Design thinking is a problem-solving protocol that many businesses have been using to create products and find viable solutions. Currently, there is a movement among educators to apply this design protocol to education, and even extend it beyond STEM courses to include language arts, social studies, foreign languages and fine arts. Design thinking, according to Wikipedia, is defined as combining empathy for the context of a problem, creativity in the generation of insights and solutions, and rationality in analyzing and fitting various solutions to the problem context.
The process is realized through several phases as presented by NoTosh, an independent consultant group for design thinking:
- Immersion – a deep and divergent period of research, observation and understanding issues from different perspectives.
- Synthesis – students deduce interesting gaps to explore, problems to solve or opportunities to solve, using the information they have gathered from the collective research of the class, and specific thinking skills, with an emphasis on making their thinking process visible.
- Ideation – determining possible ideas and solutions for the identified problem.
- Prototyping – creating and testing solutions with an emphasis on thinking skills and mindsets that allow students to create early and often.
- Feedback – students adjust their work and learning based on feedback from their peers and their teachers.
Ideation, prototyping, and feedback is a cyclical process which helps students create and test many potential ideas for problem solutions or ways of demonstrating their learning.
- Implementation / Display – celebrating and sharing not only the finished product and learning achieved, but the process behind it as well.
Our school’s current strategic plan is embracing design thinking throughout all subject areas. In this school year, our faculty has been working with NoTosh as they spearhead our school effort. We have had several in-services for the entire faculty and the philosophy behind design thinking has been introduced. As part of the school-wide professional development, all teachers were asked to formulate a goal – an initiative – no matter how small, that would in someway embrace the philosophy and implement this before the year’s end. My language arts and social studies team took the idea of a learning wall and applied it to an integrated unit focusing on courage and refugees.
The learning wall is an excellent tool for synthesis and helps students “hone in on a worthy problem to solve.” It is also an effective means of showing and applying their understanding of the unit concepts.
We began the learning wall early in a unit focusing on the concept of courage and refugees (immersion). Students explored the idea of courage and used Webspiration to create a mind map of their research. Their courage mind maps included antonyms and synonyms , song lyrics and poems, photographs, quotes, examples of courageous people. Following, students explored the concept of refugees including key vocabulary words such as push and pull factors, asylum. and flee. Pol Pot and the Khmer Rouge was introduced and students were exposed to the idea of genocide. This all culminated in a deeper understanding of what it means to be courageous and what it means to be a refugee.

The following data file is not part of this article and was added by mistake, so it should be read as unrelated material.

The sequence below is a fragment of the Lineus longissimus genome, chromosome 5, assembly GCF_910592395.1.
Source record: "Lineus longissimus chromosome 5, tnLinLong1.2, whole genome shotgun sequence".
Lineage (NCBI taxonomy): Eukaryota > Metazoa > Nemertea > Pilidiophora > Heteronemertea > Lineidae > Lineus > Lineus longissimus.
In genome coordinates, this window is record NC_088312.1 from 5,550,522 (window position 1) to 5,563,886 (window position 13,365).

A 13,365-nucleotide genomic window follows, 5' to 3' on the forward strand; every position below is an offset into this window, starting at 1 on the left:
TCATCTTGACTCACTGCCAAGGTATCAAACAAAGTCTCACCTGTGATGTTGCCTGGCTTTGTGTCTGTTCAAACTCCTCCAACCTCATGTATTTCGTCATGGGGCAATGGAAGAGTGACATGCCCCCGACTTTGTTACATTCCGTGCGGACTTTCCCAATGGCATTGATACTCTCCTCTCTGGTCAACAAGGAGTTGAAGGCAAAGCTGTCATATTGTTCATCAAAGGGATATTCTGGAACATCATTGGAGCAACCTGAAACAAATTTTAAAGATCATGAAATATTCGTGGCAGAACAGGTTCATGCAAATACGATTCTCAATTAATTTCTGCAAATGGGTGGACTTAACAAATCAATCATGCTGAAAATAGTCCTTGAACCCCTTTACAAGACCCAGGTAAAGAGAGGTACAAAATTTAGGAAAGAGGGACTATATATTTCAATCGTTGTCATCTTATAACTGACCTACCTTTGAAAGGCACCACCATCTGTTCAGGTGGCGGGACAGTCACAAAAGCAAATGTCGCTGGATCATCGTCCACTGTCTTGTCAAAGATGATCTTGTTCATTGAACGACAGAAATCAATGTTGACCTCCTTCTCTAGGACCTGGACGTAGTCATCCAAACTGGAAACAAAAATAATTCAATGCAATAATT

Throughout the process, students were constantly adding key points to their learning wall by posting definitions, photos, post-it notes, and computer print-outs of their writing.
This led to the next phase, which was a research unit. Students were instructed in how to use our school’s data banks to access information through our library website. They also were instructed in how to paraphrase and cite sources properly. The topic of “child refugees” was used as the content for teaching this research unit. As students researched, they continued to add to the learning wall, and came up with many topics involving child refugees. As a group, we worked together to narrow the many topics down to five (ideation): 1 – The recruitment of adolescents to become child soldiers is a serious problem. 2- Refugee children are not provided with adequate educational opportunities. 3- More help needs to given to orphaned refugee children or refugee children separated from their families. 4- Children are especially vulnerable as refugees. 5- Malnourishment is one of the most serious health issues for refugee children. From these five topics, students chose the one which interested them most and then collected further research to support their thesis in a persuasive essay which included an actual call to action. (prototype) Students collected research and wrote their essays using Google Docs which allowed their peers and teachers to provide specific, timely feedback in the essay writing process.
Top Three Advantages of the Learning Wall:
- Visual record of the students’ learning
- Directed students’ thinking through each phase of their learning
- Helped students to define their problem or direction for their research